Most frustrating is the lack of precision in the climbing. Often you’ll be scaling a building with the grace of a svelte spider monkey when suddenly the game will decide that instead of reaching for the ledge above you that haphazardly springing from the edge and taking a leap of faith before nosediving onto the cobblestones beneath you would actually be a better course of action, button inputs be damned.
The combat similarly feels clunky and unresponsive compared to the later titles, which is kind of to be expected, but even when held up against an era-appropriate contemporary like, say, Arkham Asylum, the flaws become glaringly evident.
It’s not all bad news though – As I said earlier, Ubisoft has elected to give us these three games in pretty much their original form, warts and all, which means that the engaging narrative, satisfying exploration and arguably the best characterisation of any main protagonist in the series all make a welcome return.
For the price, there’s a wealth of content to be explored here and despite being slightly hamstrung by the limitations of last gen, there’s more than enough reason to check out the collection if you’re perhaps a fan who entered the series with one of the later instalments; If you’ve played these three entries before though, then honestly there’s little added here to entice you to double dip, although the two short films included with the set might swing the decision for some.
Graphics and Audio
Disappointingly the three games contained in The Ezio Collection have barely received a visual overhaul at all. Sure the resolution has been stepped up but, as mentioned above, all too often the attempts to spruce up the graphics fall flat, at least in regards to the character models. The environments genuinely still look pretty exceptional, with Revelations probably coming off as the most aesthetically pleasing of the three, but that’s again more down to the age of the title rather than the remastering process.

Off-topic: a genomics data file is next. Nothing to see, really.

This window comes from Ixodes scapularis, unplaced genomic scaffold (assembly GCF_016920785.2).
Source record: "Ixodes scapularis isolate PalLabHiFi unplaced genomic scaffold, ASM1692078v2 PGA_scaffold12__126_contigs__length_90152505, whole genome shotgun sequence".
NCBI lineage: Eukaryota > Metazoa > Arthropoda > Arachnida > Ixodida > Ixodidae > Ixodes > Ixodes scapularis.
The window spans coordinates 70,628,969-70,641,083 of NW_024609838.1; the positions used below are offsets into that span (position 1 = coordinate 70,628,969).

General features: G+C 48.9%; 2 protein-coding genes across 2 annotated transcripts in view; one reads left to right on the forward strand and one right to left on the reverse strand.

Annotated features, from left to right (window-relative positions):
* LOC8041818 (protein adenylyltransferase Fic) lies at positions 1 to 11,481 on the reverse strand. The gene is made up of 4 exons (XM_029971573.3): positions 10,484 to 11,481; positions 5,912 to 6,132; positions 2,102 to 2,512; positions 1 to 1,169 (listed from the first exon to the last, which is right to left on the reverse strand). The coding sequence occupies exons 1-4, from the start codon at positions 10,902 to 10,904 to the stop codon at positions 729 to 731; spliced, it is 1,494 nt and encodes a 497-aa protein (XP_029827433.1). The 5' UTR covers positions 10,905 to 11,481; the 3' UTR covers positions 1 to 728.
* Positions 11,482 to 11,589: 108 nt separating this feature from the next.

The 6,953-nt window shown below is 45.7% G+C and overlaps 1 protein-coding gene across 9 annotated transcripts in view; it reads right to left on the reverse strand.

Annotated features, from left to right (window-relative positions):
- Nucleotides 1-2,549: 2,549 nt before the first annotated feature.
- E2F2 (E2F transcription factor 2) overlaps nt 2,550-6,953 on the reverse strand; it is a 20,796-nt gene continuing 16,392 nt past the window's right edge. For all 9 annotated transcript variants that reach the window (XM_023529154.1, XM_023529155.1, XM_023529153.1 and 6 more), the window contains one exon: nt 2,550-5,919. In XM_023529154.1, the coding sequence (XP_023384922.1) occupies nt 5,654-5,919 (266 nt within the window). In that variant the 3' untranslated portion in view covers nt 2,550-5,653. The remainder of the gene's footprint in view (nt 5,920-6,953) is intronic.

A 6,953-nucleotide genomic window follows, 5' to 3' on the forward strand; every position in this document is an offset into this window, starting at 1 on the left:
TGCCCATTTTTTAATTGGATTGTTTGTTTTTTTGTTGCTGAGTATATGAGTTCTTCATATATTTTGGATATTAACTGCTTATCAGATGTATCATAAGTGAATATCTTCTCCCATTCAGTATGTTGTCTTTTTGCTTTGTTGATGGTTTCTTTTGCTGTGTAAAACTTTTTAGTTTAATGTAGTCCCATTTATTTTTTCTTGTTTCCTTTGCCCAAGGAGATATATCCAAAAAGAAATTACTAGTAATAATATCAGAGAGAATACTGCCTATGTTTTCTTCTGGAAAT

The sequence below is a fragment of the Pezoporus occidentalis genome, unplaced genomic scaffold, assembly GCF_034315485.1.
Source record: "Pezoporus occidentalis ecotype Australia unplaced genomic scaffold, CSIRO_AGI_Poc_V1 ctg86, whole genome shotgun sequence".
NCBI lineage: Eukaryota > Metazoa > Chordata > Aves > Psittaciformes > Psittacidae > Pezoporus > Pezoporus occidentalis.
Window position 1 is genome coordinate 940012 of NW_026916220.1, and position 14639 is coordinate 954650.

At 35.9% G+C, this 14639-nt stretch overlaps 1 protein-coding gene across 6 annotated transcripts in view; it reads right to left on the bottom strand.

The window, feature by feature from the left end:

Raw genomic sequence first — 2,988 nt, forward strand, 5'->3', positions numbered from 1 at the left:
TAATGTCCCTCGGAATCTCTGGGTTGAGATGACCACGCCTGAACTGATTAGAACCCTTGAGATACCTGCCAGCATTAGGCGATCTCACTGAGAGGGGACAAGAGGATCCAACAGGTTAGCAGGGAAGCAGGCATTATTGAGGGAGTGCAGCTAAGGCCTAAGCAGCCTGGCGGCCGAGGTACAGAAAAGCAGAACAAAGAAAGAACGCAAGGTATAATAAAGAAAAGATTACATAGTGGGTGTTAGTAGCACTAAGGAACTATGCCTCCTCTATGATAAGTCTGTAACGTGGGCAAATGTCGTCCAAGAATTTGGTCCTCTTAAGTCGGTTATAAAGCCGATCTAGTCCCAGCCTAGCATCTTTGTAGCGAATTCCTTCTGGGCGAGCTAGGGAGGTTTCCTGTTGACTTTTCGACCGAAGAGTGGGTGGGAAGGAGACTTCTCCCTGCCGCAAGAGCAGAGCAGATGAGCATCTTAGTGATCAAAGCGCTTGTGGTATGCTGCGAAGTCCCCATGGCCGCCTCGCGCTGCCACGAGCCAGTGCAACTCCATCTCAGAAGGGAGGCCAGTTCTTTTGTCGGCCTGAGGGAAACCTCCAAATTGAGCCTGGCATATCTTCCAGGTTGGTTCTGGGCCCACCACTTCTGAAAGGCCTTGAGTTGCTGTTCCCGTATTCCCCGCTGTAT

The audio is terrific, with few instances of horrendous voice acting, although some of the accents can be pretty ropey at times. The sound design is immersive and as true to life as possible, holding up fairly well even against today’s standards.
Look, let’s be straight here – The Ezio Collection is a fairly lazy port. Minimal effort has been made to improve the games either graphically or mechanically and there’s absolutely no reason to pick this up if you already own the previous gen versions of the games.
However, there’s a caveat – If you’ve yet to play through any of these three games, then prepare for a gripping adventure that unfolds over two great games and one pretty decent one (Revelations is the latter, in case you’re wondering). Adjusting to the gameplay anachronisms takes a little bit of time, showing just how far we’ve come in five short years, but if you’re willing to overlook these minor issues and just enjoy the games for what they are, then by all means give The Ezio Collection a look.
For everyone else though it’s probably a wiser idea to save your shekels and grab a ticket to the upcoming Michael Fassbender film for your Assassins Vs Templars fix this year.
Primary Format – Games – PlayStation 4
Game Genre – Action & Adventure
Rating – MA15+
Consumer Advice – Strong violence
Game Developer – Virtuos
Game Publisher – Ubisoft